The last car I owned had nearly 500k KM when I stopped driving it. The only reason I’m not still driving it is because I was side swiped while passing through an intersection. And actually, the car still ran fine. But the insurance paid a lot more than the car was worth so I let them take it to auction. The car is probably still driving around today.
Here’s the history on the car. It was a GM car that was not known for being particularly reliable. My parents bought it off-lease with about 10,000 KM on it. The following post describes what we did to get her to 500,000 kilometers. And before you go thinking we babied the car or spent a ridiculous amount of money on preventive maintenance – that’s definitely not true. Everything we did, you can easily follow as well.
Use the Car for Its Intended Purpose ONLY
This is something a lot of people don’t think about. See, when a car is built and sold, it’s built and sold for a very specific purpose. Sports cars are meant to be driven fast – your 4-door sedan hand-me-down is not a sports car. Therefore, a person should use a car like that for commuting and commuting only. That’s what it was designed to do – get a person from point A to point B and nothing else.
What happens with cars is people often buy them, begin doing things with them which was never the intended purpose and then complain when things break. If you focus on what a car does well, and exploit that, you’ll do just fine.
With that said, our car only did its intended functions. It wasn’t raced. We didn’t try to pull a trailer with it. We didn’t try to take it on any unpaved mountain roads.
If you’re having a hard time determining what your car was built for, browse old sales literature. See what the people are doing with the car in the pictures. If people are taking the car to the grocery store and not the race track, that’s a pretty good sign you have a grocery getter and not a race car.
Love the car for what it is – not what you want it to be. Same goes for girlfriends/boyfriends.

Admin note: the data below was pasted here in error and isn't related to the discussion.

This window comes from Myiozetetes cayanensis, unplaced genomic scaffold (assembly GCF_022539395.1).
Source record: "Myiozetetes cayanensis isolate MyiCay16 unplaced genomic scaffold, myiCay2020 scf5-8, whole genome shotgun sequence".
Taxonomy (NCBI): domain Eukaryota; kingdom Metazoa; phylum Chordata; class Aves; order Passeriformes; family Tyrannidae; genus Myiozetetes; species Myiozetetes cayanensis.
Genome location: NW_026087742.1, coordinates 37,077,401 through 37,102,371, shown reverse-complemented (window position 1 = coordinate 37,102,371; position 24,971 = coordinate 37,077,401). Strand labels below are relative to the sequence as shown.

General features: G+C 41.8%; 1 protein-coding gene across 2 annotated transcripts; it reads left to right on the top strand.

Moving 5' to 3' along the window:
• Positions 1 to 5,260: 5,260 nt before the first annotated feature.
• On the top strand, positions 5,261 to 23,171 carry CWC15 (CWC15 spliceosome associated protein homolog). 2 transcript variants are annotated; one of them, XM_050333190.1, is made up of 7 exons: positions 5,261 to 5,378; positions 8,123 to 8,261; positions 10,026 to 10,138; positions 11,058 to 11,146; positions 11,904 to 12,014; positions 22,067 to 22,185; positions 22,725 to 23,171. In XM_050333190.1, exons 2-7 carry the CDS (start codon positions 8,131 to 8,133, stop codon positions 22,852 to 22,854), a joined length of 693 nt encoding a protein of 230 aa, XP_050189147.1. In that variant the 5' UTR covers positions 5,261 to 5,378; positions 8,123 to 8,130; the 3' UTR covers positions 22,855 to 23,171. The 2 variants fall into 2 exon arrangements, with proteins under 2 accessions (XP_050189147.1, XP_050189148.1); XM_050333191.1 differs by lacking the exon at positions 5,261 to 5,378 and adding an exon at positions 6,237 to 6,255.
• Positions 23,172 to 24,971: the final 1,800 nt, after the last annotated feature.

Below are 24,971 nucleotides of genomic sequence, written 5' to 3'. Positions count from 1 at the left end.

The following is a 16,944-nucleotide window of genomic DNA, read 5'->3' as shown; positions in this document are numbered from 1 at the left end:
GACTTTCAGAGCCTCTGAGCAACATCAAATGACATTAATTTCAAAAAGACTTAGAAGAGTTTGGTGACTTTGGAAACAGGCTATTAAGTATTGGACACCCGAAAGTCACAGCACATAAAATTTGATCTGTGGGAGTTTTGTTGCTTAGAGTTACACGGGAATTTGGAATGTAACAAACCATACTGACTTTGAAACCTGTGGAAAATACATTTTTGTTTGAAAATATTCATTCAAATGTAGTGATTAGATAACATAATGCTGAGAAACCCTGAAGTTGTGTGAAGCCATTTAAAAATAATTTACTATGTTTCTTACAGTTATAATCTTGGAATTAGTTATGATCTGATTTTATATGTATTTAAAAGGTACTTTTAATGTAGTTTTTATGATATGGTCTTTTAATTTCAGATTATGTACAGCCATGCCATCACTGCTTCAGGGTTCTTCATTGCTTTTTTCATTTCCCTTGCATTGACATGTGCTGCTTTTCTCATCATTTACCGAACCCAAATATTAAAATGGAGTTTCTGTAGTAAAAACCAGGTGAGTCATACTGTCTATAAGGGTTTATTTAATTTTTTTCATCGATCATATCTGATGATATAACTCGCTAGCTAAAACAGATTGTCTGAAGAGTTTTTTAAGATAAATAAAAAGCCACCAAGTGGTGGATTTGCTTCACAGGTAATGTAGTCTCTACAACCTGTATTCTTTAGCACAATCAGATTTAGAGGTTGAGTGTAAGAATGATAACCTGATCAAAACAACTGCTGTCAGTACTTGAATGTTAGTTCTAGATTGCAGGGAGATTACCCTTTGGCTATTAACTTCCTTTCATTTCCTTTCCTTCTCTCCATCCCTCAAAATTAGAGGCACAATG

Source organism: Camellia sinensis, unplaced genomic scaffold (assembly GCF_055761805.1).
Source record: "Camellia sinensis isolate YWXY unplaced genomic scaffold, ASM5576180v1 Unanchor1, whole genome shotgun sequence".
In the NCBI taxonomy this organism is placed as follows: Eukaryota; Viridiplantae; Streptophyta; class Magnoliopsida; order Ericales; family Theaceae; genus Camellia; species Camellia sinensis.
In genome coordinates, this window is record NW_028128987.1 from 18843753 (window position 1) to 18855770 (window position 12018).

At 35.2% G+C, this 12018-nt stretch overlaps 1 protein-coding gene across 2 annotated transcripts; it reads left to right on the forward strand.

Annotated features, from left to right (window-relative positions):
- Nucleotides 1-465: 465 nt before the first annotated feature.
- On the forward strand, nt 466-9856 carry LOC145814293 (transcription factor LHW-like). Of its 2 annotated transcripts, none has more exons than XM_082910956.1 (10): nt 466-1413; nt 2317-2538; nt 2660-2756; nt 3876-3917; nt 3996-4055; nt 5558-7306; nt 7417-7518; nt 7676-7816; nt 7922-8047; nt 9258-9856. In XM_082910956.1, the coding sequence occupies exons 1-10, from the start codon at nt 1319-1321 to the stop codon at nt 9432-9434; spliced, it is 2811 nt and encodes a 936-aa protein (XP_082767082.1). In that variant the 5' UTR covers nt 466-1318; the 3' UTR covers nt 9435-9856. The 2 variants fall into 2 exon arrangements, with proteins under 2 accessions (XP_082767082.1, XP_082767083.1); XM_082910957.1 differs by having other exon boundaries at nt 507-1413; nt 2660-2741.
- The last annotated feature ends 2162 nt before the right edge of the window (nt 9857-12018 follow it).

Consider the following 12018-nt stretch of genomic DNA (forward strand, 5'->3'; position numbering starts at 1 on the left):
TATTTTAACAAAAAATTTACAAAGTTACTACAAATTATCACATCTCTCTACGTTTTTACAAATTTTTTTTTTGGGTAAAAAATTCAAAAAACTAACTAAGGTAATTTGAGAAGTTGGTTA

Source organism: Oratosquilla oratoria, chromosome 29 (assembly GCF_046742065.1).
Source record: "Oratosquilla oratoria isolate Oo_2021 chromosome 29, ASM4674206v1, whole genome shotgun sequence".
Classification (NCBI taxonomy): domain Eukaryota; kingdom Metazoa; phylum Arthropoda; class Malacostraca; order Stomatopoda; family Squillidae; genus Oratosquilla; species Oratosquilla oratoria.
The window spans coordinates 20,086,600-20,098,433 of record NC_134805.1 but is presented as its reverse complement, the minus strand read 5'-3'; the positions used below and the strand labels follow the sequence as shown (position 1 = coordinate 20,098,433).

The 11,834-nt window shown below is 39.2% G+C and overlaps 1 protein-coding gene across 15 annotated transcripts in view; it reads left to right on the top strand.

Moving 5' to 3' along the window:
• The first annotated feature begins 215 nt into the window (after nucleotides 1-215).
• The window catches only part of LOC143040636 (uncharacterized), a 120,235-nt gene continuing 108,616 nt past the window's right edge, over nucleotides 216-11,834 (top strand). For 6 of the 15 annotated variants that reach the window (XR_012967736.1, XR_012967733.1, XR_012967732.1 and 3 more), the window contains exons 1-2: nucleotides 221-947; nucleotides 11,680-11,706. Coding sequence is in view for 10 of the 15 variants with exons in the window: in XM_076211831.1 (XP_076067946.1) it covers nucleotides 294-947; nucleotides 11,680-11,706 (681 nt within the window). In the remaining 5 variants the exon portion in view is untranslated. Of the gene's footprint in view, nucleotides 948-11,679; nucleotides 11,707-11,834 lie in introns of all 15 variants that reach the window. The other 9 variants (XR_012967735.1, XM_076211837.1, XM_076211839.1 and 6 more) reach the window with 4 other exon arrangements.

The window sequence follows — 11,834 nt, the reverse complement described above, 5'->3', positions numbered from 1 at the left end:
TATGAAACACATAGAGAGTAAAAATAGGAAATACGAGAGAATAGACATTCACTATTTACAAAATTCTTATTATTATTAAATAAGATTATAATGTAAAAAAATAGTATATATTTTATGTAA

Be Religious About Oil Changes
You’ve just got to do them. Your car, unfortunately, does not have a kidney which cleans its life blood (oil). But it’s not as expensive as you may think. I do all the oil changes myself. It’s really easy and requires few skills or supplies. Once you’ve done it a few times, it is actually a fast process.
Always use the proper oil and oil filter for the car. Do not just use whatever oil you can find on sale. I personally avoid buying oil from big box retailers. To reduce costs, they often get a blend that hasn’t been as refined as with speciality stores. IE: You get what you pay for. My uncle used big box oil in his ATV. The motor blew up after a year. The mechanic’s first question for my uncle was, “Where do you buy your oil?”
Most people think the oil needs changed every 4,000 kilometers. That’s bologna. Most cars, even cars from the 1990’s, only require an oil change every 7,500 kilometers. Our car was built in 1995. The owner’s manual said change every 7,500 kilometers. We did change it a little more often than that – but for peace of mind. I don’t think it necessary.
Do Not Be Penny Wise, Pound Foolish
It’s really hard to get caught up in the minor costs of owning a car. These are things like being too cheap to buy a tire pressure gauge. Or not fixing a small leak because it doesn’t seem like a big deal. Instead, fix everything that breaks – even if it’s pretty minor. Often, minor problems turn into major problems. Small leaks turn into big leaks. Small dollars turn into big dollars.
If you fix the problems early, the car will never leave you stranded.
No Need for Snake Oils
By ‘snake oils’, I mean any type of additives you find at automotive stores. They are usually things you can put in your radiator, fuel tank or oil. Most of those products only sell because of their packaging. There’s very little need to run any of these products. Although an expensive fuel system cleaner can help clean your injectors. And a fuel stabilizer is recommended if you don’t drive your car often. But unless you have dirty injectors or don’t drive the car for a month or more, forget about these products.
Don’t Drive Hard Until She’s Warmed Up
I believe this part to be very important.
Now, you don’t need to warm up your car as some people believe. That’s a waste of fuel and time. This was only true with carbureted cars. But if your car is newer than the mid-80’s, it’s probably fuel injected.
But, cars were designed to run at normal operating temperature. So before your car’s temperature gauge reaches about the middle, it’s still a little cranky. Running a cold engine hard causes premature wear.
Drive gently until the car is warmed up. It’ll get warm within about 5 minutes so this isn’t too much to ask. The best way to avoid driving her hard while cold is not to be late out the door of your house. Plan an extra 30 seconds for conservative driving.
Many cars nowadays are capable of lasting 500,000 kilometers. If you do the steps above, your car can make it. See you out there!
Will Lipovsky is a personal finance freelance writer and internet marketer. His most embarrassing moment has been saying to a Microsoft executive, “I’ll just Google it.” You can get in touch with Will at FirstQuarterFinance.com.